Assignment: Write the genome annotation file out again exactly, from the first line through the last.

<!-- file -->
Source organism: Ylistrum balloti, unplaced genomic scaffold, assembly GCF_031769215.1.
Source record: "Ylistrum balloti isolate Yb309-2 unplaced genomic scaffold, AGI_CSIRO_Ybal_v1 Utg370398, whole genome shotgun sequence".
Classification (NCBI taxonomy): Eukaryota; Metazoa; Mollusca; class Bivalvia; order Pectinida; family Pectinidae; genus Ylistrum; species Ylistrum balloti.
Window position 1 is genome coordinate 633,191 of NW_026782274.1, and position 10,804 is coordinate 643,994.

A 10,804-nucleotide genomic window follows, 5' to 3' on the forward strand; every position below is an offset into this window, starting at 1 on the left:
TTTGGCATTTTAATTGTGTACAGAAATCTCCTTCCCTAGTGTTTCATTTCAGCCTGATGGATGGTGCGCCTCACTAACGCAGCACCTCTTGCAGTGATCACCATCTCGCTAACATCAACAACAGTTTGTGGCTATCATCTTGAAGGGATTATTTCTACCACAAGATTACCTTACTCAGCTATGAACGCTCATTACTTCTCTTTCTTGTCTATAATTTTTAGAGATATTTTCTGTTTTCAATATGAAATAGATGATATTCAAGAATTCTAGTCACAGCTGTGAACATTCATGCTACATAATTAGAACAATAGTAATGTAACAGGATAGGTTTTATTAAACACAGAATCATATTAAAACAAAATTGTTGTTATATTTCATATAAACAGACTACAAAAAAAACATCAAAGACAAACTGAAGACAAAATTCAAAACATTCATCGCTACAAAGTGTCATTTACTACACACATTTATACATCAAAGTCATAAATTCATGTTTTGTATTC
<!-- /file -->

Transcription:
Source organism: Ylistrum balloti, unplaced genomic scaffold, assembly GCF_031769215.1.
Source record: "Ylistrum balloti isolate Yb309-2 unplaced genomic scaffold, AGI_CSIRO_Ybal_v1 Utg370398, whole genome shotgun sequence".
Classification (NCBI taxonomy): Eukaryota; Metazoa; Mollusca; class Bivalvia; order Pectinida; family Pectinidae; genus Ylistrum; species Ylistrum balloti.
Window position 1 is genome coordinate 633,191 of NW_026782274.1, and position 10,804 is coordinate 643,994.

A 10,804-nucleotide genomic window follows, 5' to 3' on the forward strand; every position below is an offset into this window, starting at 1 on the left:
TTTGGCATTTTAATTGTGTACAGAAATCTCCTTCCCTAGTGTTTCATTTCAGCCTGATGGATGGTGCGCCTCACTAACGCAGCACCTCTTGCAGTGATCACCATCTCGCTAACATCAACAACAGTTTGTGGCTATCATCTTGAAGGGATTATTTCTACCACAAGATTACCTTACTCAGCTATGAACGCTCATTACTTCTCTTTCTTGTCTATAATTTTTAGAGATATTTTCTGTTTTCAATATGAAATAGATGATATTCAAGAATTCTAGTCACAGCTGTGAACATTCATGCTACATAATTAGAACAATAGTAATGTAACAGGATAGGTTTTATTAAACACAGAATCATATTAAAACAAAATTGTTGTTATATTTCATATAAACAGACTACAAAAAAAACATCAAAGACAAACTGAAGACAAAATTCAAAACATTCATCGCTACAAAGTGTCATTTACTACACACATTTATACATCAAAGTCATAAATTCATGTTTTGTATTC